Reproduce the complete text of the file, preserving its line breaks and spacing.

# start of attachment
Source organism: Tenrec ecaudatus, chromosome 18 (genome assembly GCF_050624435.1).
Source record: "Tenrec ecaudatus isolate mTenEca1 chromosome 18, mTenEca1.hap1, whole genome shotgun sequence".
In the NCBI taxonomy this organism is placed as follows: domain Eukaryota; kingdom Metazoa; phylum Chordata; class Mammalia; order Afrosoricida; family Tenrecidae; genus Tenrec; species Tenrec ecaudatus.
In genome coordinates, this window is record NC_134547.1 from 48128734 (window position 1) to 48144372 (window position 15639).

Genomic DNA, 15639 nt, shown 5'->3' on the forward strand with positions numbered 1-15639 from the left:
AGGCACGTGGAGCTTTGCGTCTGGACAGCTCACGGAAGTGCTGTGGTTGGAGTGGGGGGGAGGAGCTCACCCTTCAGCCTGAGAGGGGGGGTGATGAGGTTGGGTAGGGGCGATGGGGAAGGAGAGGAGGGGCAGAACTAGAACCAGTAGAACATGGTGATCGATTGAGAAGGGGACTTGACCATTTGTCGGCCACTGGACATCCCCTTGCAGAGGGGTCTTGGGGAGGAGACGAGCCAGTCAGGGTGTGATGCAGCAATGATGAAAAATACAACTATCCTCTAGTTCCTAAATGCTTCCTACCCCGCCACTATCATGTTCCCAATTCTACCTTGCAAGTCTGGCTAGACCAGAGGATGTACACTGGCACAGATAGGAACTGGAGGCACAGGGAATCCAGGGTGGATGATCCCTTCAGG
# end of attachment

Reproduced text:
Source organism: Tenrec ecaudatus, chromosome 18 (genome assembly GCF_050624435.1).
Source record: "Tenrec ecaudatus isolate mTenEca1 chromosome 18, mTenEca1.hap1, whole genome shotgun sequence".
In the NCBI taxonomy this organism is placed as follows: domain Eukaryota; kingdom Metazoa; phylum Chordata; class Mammalia; order Afrosoricida; family Tenrecidae; genus Tenrec; species Tenrec ecaudatus.
In genome coordinates, this window is record NC_134547.1 from 48128734 (window position 1) to 48144372 (window position 15639).

Genomic DNA, 15639 nt, shown 5'->3' on the forward strand with positions numbered 1-15639 from the left:
AGGCACGTGGAGCTTTGCGTCTGGACAGCTCACGGAAGTGCTGTGGTTGGAGTGGGGGGGAGGAGCTCACCCTTCAGCCTGAGAGGGGGGGTGATGAGGTTGGGTAGGGGCGATGGGGAAGGAGAGGAGGGGCAGAACTAGAACCAGTAGAACATGGTGATCGATTGAGAAGGGGACTTGACCATTTGTCGGCCACTGGACATCCCCTTGCAGAGGGGTCTTGGGGAGGAGACGAGCCAGTCAGGGTGTGATGCAGCAATGATGAAAAATACAACTATCCTCTAGTTCCTAAATGCTTCCTACCCCGCCACTATCATGTTCCCAATTCTACCTTGCAAGTCTGGCTAGACCAGAGGATGTACACTGGCACAGATAGGAACTGGAGGCACAGGGAATCCAGGGTGGATGATCCCTTCAGG